Why Recipe Testing Is Important (and Why Blogs' Untested Recipes Are Destined to Fail)
That wood block could really use some oil.
Before I was a food critic I was a recipe tester. I worked with Bonnie Benwick at the Washington Post, who would send out a handful of recipes to her team and demand resultant dishes be brought to the office for sampling and photography. She would yell at us testers in all caps throughout the text of a recipe, asking HOW MANY CUPS TESTER when a cook called for a medium onion, diced, or HOW LONG TESTER AND WHAT HEAT LEVEL when a cook asked those onions be cooked till translucent. I miss those seemingly angry questions, and I miss getting inside the head of another cook and learning different approaches to cooking.
I'm thinking about them today because I've seen some interesting recipes on that snazzy new blog House of Plates for a while now, and recently on Side Dish, too. The two blogs are asking chefs, bartenders and other food pros to hand-write recipes on legal paper and bar napkins, scan them and send them in, and they're turning the results into a clever and visually appealing blog posts that read well but leave me concerned about the quality control.
That chefs are scratching out the recipes only gives me more pause. Chefs are the absolute worst recipe developers, not because they're careless but because they're too smart for their own good. They season to taste with salt and pepper without even thinking and they'll turn down the heat on a pan that's reducing too quickly as if it's second nature. Those automatic adjustments, learned from thousands of hours behind a Vulcan range, are very difficult to capture in concise, easy-to-understand directions, and those steps rarely make it into finished recipes.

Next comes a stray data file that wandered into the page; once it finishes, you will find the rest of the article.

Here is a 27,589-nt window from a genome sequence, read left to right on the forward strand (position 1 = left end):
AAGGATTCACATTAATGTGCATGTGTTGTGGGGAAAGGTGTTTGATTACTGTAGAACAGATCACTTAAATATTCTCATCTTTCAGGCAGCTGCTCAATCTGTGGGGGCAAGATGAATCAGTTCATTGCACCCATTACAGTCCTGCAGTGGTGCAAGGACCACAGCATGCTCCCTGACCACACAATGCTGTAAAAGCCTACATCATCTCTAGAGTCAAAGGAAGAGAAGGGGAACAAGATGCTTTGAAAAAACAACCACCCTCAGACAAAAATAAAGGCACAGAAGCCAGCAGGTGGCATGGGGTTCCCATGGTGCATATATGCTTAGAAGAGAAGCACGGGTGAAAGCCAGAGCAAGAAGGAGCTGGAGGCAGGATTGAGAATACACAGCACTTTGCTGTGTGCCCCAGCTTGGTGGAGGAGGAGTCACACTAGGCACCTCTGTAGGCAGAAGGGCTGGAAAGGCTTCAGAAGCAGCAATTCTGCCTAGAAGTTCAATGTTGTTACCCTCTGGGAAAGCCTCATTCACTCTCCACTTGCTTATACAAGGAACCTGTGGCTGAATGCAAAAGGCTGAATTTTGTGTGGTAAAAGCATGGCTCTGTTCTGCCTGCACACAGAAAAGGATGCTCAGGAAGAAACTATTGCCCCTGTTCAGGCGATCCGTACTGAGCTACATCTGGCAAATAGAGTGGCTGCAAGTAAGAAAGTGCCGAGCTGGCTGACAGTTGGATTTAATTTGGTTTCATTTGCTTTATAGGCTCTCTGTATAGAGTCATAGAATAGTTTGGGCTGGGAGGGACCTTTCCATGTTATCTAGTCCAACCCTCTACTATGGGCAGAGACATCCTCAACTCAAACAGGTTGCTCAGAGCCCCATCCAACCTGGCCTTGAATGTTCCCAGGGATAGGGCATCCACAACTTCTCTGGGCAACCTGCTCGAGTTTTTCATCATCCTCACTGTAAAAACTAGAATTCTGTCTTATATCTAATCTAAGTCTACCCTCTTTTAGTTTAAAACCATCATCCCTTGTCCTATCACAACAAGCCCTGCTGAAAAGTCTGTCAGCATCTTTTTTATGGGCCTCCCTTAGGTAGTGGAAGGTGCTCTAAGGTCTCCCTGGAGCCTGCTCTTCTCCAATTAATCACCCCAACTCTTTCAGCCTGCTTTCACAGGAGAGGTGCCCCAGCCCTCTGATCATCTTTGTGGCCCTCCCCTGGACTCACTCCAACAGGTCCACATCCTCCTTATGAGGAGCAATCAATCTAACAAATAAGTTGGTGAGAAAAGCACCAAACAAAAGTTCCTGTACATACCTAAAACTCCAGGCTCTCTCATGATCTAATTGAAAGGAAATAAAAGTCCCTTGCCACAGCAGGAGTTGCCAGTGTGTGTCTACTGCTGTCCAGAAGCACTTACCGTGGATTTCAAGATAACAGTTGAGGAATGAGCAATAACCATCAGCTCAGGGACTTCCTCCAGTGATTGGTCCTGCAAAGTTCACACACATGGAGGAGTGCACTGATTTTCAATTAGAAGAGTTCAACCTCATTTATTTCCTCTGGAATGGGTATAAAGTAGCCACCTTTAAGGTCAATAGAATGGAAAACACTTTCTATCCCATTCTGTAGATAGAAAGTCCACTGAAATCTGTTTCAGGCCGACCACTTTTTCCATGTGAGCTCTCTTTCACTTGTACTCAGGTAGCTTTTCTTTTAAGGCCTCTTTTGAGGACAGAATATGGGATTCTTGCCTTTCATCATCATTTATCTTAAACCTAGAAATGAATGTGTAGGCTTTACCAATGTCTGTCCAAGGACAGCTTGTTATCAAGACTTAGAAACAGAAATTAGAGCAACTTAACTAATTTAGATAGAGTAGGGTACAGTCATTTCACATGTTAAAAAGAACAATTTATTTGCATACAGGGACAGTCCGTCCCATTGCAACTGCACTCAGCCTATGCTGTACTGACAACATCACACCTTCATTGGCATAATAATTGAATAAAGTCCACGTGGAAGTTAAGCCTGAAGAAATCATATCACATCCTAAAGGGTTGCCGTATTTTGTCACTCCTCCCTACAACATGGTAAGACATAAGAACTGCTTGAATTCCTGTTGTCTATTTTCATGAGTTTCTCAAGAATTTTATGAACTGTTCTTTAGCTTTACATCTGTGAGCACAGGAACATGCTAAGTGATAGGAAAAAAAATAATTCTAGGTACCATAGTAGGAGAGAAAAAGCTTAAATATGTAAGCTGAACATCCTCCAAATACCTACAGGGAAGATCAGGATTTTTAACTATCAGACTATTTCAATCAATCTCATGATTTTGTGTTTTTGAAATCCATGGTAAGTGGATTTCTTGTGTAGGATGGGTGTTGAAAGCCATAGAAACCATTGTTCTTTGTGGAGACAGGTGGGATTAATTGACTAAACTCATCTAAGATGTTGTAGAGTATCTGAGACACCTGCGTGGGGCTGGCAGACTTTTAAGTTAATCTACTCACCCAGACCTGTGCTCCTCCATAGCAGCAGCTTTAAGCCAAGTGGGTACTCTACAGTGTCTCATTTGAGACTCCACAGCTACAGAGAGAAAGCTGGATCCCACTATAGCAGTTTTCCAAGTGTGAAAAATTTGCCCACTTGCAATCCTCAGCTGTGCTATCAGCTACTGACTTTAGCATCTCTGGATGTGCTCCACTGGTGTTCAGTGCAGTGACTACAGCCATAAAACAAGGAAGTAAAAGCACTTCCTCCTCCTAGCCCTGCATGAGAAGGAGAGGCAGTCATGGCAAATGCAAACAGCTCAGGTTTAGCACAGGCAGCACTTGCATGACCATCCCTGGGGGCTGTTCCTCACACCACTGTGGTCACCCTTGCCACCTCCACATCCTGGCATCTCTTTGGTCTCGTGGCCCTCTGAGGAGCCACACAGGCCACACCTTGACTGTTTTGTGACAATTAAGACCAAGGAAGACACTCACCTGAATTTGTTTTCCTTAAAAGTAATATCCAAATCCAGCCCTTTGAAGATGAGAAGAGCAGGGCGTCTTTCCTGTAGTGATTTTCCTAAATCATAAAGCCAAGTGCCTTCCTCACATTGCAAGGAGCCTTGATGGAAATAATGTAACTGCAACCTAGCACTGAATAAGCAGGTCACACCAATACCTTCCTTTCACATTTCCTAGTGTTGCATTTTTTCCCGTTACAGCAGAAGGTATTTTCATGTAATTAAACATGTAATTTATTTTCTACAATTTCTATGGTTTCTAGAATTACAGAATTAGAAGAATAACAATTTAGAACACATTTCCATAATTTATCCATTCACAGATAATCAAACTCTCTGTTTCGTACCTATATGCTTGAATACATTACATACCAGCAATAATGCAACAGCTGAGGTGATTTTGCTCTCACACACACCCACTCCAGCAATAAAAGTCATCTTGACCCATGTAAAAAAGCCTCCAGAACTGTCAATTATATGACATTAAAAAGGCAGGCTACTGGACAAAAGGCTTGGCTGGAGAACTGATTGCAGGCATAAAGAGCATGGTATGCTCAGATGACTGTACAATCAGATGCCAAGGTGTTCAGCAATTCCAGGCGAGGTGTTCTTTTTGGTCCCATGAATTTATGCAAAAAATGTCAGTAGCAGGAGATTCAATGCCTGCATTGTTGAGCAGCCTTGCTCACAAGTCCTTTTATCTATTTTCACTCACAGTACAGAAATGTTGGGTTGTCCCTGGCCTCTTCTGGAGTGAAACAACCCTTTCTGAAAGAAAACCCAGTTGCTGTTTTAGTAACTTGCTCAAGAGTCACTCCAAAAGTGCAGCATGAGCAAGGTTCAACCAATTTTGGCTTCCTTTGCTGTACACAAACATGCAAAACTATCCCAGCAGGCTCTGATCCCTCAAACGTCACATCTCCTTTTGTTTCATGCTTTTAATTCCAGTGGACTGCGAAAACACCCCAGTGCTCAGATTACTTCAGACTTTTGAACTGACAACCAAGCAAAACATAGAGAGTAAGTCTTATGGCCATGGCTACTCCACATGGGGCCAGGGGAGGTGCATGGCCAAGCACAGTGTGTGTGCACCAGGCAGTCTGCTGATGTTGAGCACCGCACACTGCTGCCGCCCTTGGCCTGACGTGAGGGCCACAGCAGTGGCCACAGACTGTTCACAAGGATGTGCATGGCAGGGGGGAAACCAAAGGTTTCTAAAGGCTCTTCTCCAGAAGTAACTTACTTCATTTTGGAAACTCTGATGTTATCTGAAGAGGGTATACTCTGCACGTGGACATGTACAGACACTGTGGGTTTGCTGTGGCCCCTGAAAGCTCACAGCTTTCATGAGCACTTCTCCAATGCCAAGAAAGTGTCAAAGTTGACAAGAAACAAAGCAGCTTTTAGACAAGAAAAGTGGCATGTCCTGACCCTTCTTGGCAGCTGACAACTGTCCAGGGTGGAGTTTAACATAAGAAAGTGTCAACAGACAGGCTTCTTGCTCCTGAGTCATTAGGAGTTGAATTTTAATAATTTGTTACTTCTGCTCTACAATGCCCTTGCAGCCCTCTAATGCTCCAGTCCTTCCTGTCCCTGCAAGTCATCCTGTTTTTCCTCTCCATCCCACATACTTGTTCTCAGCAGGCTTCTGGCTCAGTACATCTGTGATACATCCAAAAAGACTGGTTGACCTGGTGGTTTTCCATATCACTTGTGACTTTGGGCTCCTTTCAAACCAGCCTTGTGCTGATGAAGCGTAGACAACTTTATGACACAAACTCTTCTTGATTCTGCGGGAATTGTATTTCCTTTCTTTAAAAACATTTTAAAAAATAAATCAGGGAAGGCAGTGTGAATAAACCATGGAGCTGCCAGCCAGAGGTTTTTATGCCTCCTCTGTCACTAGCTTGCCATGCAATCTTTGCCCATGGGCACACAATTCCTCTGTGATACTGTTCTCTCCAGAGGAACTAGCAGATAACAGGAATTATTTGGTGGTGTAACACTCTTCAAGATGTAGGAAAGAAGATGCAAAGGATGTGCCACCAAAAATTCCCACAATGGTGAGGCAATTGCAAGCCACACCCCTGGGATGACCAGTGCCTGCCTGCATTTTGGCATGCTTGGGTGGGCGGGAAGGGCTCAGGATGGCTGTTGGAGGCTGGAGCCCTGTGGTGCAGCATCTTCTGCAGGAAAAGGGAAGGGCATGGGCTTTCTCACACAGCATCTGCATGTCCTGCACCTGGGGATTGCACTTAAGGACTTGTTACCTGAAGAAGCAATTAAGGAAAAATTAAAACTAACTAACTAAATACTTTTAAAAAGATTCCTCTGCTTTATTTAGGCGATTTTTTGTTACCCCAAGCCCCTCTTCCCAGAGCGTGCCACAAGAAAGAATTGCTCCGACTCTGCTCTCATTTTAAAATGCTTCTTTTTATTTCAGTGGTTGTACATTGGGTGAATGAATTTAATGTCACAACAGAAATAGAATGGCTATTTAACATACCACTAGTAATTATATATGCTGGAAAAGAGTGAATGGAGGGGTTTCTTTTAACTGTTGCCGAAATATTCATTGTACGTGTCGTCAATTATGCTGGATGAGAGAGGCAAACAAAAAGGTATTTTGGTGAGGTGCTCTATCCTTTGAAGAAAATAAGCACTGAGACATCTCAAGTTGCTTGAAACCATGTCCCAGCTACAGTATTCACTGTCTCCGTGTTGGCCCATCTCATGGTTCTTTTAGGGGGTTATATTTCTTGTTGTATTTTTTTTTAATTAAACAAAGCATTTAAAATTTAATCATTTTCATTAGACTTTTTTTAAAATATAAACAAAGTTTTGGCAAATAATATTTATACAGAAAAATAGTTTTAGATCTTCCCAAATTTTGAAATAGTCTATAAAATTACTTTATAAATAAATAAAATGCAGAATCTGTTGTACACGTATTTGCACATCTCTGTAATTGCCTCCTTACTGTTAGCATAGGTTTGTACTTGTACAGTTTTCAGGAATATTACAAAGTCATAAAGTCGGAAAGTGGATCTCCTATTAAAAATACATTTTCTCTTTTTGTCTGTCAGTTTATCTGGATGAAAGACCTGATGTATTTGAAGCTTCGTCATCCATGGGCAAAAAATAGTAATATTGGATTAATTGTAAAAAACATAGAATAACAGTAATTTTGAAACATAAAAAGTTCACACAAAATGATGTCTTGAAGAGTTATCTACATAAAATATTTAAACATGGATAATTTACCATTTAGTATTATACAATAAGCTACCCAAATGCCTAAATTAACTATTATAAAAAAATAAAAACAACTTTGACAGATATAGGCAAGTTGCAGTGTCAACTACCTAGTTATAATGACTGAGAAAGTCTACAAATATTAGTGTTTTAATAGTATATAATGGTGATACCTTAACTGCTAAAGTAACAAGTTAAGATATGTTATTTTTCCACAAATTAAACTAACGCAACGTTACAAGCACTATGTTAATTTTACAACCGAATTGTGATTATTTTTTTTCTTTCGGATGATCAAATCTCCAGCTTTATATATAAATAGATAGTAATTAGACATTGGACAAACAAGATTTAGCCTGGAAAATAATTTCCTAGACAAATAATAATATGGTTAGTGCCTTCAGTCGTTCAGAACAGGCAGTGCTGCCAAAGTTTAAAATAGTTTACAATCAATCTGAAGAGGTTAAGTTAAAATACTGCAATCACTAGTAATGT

The consequences are a bunch of home cooks that botch dinner with an over-cooked roast at best, or a handful of seriously injured churro makers at worst. That latter incident was written about in the Post in a blog post titled And that's why we test.
Someone with experience can usually adjust for small problems in a recipe and continue unfazed, but egregious omissions and errors can prove incredibly frustrating for even the most seasoned cooks. If you're going to cook with recipes that haven't been tested -- if it's in a book or periodical, it almost certainly has -- be careful. Read the text from beginning to end and think out the steps before you commit your time and resources. And for the love of all things greasy, never toss a churro, or anything really, into a vat of oil past its smoke point.
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